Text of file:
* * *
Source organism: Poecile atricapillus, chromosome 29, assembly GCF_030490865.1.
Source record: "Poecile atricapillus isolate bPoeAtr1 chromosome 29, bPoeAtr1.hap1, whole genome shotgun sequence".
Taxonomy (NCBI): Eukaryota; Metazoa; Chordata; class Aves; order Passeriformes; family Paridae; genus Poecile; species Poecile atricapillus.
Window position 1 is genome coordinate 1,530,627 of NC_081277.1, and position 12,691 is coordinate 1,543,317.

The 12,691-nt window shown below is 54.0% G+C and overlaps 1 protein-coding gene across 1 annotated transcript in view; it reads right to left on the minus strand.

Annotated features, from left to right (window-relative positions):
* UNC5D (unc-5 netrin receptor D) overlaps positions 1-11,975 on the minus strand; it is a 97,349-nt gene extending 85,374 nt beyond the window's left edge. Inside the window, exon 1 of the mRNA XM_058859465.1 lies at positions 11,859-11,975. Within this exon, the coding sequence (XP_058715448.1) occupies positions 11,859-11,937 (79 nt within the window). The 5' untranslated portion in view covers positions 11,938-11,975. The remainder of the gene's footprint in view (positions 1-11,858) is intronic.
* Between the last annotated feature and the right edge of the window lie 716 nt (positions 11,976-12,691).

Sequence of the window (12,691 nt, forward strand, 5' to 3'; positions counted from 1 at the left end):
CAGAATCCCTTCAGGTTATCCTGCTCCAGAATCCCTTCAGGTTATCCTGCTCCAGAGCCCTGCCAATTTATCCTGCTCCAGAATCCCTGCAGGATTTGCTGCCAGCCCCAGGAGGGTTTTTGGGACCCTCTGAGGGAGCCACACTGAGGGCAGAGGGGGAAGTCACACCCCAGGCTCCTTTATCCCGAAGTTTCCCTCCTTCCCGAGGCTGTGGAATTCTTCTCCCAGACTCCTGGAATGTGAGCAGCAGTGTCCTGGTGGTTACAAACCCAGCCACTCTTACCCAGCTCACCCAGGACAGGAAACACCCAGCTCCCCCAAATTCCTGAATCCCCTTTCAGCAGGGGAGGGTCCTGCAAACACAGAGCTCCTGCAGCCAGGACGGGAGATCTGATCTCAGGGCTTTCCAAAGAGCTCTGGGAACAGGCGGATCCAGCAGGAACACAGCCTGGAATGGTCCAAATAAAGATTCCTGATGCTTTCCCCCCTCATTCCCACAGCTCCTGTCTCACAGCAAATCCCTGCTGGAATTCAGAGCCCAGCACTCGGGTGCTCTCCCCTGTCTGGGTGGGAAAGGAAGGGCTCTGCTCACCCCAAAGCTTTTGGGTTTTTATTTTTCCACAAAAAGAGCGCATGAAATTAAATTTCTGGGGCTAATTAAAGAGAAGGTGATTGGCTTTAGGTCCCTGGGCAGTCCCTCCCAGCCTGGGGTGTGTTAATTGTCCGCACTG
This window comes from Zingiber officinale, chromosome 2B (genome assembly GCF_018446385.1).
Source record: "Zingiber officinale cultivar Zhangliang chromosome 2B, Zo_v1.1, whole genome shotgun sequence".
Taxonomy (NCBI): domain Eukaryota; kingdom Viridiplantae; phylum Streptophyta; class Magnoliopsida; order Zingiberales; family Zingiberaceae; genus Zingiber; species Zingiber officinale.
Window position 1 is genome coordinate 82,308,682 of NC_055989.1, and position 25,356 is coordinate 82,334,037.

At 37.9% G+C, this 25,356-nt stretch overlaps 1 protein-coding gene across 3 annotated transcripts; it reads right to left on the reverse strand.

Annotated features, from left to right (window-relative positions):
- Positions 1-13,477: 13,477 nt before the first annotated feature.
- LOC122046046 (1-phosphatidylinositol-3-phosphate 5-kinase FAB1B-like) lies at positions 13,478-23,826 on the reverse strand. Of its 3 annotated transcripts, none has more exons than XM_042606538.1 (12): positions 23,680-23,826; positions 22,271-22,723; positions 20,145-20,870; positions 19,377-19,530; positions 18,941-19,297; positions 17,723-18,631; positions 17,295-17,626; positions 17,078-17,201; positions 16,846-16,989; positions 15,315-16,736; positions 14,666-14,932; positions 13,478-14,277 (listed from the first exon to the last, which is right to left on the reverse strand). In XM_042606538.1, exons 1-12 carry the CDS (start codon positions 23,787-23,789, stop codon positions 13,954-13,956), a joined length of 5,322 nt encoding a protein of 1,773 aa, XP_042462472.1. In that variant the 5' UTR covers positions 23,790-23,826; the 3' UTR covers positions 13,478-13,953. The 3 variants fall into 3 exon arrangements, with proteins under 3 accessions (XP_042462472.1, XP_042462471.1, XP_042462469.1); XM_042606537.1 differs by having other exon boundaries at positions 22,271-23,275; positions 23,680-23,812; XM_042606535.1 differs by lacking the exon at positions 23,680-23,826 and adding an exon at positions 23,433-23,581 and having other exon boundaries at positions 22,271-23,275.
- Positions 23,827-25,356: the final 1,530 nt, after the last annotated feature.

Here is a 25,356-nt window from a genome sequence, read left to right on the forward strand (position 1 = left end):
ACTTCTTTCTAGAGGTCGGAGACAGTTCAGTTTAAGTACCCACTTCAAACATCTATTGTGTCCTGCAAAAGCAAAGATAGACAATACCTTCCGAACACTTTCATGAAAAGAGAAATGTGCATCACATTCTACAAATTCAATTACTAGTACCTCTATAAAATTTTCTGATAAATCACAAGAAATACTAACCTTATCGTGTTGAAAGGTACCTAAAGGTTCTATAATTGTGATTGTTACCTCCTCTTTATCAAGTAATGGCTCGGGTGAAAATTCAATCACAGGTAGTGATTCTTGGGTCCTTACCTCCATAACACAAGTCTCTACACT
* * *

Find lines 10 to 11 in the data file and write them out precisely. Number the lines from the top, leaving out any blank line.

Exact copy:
CAGAATCCCTTCAGGTTATCCTGCTCCAGAATCCCTTCAGGTTATCCTGCTCCAGAGCCCTGCCAATTTATCCTGCTCCAGAATCCCTGCAGGATTTGCTGCCAGCCCCAGGAGGGTTTTTGGGACCCTCTGAGGGAGCCACACTGAGGGCAGAGGGGGAAGTCACACCCCAGGCTCCTTTATCCCGAAGTTTCCCTCCTTCCCGAGGCTGTGGAATTCTTCTCCCAGACTCCTGGAATGTGAGCAGCAGTGTCCTGGTGGTTACAAACCCAGCCACTCTTACCCAGCTCACCCAGGACAGGAAACACCCAGCTCCCCCAAATTCCTGAATCCCCTTTCAGCAGGGGAGGGTCCTGCAAACACAGAGCTCCTGCAGCCAGGACGGGAGATCTGATCTCAGGGCTTTCCAAAGAGCTCTGGGAACAGGCGGATCCAGCAGGAACACAGCCTGGAATGGTCCAAATAAAGATTCCTGATGCTTTCCCCCCTCATTCCCACAGCTCCTGTCTCACAGCAAATCCCTGCTGGAATTCAGAGCCCAGCACTCGGGTGCTCTCCCCTGTCTGGGTGGGAAAGGAAGGGCTCTGCTCACCCCAAAGCTTTTGGGTTTTTATTTTTCCACAAAAAGAGCGCATGAAATTAAATTTCTGGGGCTAATTAAAGAGAAGGTGATTGGCTTTAGGTCCCTGGGCAGTCCCTCCCAGCCTGGGGTGTGTTAATTGTCCGCACTG
This window comes from Zingiber officinale, chromosome 2B (genome assembly GCF_018446385.1).